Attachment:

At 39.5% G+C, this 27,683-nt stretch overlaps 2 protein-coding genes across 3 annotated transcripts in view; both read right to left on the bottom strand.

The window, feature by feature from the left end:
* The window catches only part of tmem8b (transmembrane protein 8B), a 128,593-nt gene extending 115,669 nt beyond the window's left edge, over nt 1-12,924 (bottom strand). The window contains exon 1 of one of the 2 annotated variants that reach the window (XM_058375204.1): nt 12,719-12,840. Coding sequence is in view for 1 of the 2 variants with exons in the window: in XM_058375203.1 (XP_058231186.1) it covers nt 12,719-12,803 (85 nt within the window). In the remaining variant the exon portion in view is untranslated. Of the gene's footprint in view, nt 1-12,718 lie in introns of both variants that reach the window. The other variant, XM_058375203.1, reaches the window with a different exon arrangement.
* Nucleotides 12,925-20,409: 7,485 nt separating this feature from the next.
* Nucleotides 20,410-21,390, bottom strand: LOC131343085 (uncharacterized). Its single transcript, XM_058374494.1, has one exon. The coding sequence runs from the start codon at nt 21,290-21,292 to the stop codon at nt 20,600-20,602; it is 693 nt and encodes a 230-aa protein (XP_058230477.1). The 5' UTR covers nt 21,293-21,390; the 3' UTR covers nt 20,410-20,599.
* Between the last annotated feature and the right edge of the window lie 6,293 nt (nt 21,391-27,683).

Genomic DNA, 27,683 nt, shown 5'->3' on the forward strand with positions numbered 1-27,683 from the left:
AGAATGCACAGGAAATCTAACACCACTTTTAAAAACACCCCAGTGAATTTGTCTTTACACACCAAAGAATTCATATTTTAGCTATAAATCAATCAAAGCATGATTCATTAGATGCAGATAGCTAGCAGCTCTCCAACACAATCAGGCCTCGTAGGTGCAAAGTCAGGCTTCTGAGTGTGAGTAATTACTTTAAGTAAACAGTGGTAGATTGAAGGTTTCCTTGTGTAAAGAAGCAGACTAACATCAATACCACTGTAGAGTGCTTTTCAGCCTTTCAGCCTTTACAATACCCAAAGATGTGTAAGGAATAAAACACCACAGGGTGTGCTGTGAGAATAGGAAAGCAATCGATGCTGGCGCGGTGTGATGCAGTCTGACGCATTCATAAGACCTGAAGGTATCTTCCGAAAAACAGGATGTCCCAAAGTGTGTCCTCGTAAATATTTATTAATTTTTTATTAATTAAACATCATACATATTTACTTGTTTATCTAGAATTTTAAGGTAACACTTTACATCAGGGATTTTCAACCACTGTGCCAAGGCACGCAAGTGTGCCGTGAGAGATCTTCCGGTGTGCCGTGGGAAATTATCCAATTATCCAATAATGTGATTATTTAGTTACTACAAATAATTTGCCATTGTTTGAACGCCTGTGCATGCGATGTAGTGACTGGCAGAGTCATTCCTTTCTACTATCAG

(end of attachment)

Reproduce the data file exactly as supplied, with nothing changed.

At 39.5% G+C, this 27,683-nt stretch overlaps 2 protein-coding genes across 3 annotated transcripts in view; both read right to left on the bottom strand.

The window, feature by feature from the left end:
* The window catches only part of tmem8b (transmembrane protein 8B), a 128,593-nt gene extending 115,669 nt beyond the window's left edge, over nt 1-12,924 (bottom strand). The window contains exon 1 of one of the 2 annotated variants that reach the window (XM_058375204.1): nt 12,719-12,840. Coding sequence is in view for 1 of the 2 variants with exons in the window: in XM_058375203.1 (XP_058231186.1) it covers nt 12,719-12,803 (85 nt within the window). In the remaining variant the exon portion in view is untranslated. Of the gene's footprint in view, nt 1-12,718 lie in introns of both variants that reach the window. The other variant, XM_058375203.1, reaches the window with a different exon arrangement.
* Nucleotides 12,925-20,409: 7,485 nt separating this feature from the next.
* Nucleotides 20,410-21,390, bottom strand: LOC131343085 (uncharacterized). Its single transcript, XM_058374494.1, has one exon. The coding sequence runs from the start codon at nt 21,290-21,292 to the stop codon at nt 20,600-20,602; it is 693 nt and encodes a 230-aa protein (XP_058230477.1). The 5' UTR covers nt 21,293-21,390; the 3' UTR covers nt 20,410-20,599.
* Between the last annotated feature and the right edge of the window lie 6,293 nt (nt 21,391-27,683).

Genomic DNA, 27,683 nt, shown 5'->3' on the forward strand with positions numbered 1-27,683 from the left:
AGAATGCACAGGAAATCTAACACCACTTTTAAAAACACCCCAGTGAATTTGTCTTTACACACCAAAGAATTCATATTTTAGCTATAAATCAATCAAAGCATGATTCATTAGATGCAGATAGCTAGCAGCTCTCCAACACAATCAGGCCTCGTAGGTGCAAAGTCAGGCTTCTGAGTGTGAGTAATTACTTTAAGTAAACAGTGGTAGATTGAAGGTTTCCTTGTGTAAAGAAGCAGACTAACATCAATACCACTGTAGAGTGCTTTTCAGCCTTTCAGCCTTTACAATACCCAAAGATGTGTAAGGAATAAAACACCACAGGGTGTGCTGTGAGAATAGGAAAGCAATCGATGCTGGCGCGGTGTGATGCAGTCTGACGCATTCATAAGACCTGAAGGTATCTTCCGAAAAACAGGATGTCCCAAAGTGTGTCCTCGTAAATATTTATTAATTTTTTATTAATTAAACATCATACATATTTACTTGTTTATCTAGAATTTTAAGGTAACACTTTACATCAGGGATTTTCAACCACTGTGCCAAGGCACGCAAGTGTGCCGTGAGAGATCTTCCGGTGTGCCGTGGGAAATTATCCAATTATCCAATAATGTGATTATTTAGTTACTACAAATAATTTGCCATTGTTTGAACGCCTGTGCATGCGATGTAGTGACTGGCAGAGTCATTCCTTTCTACTATCAG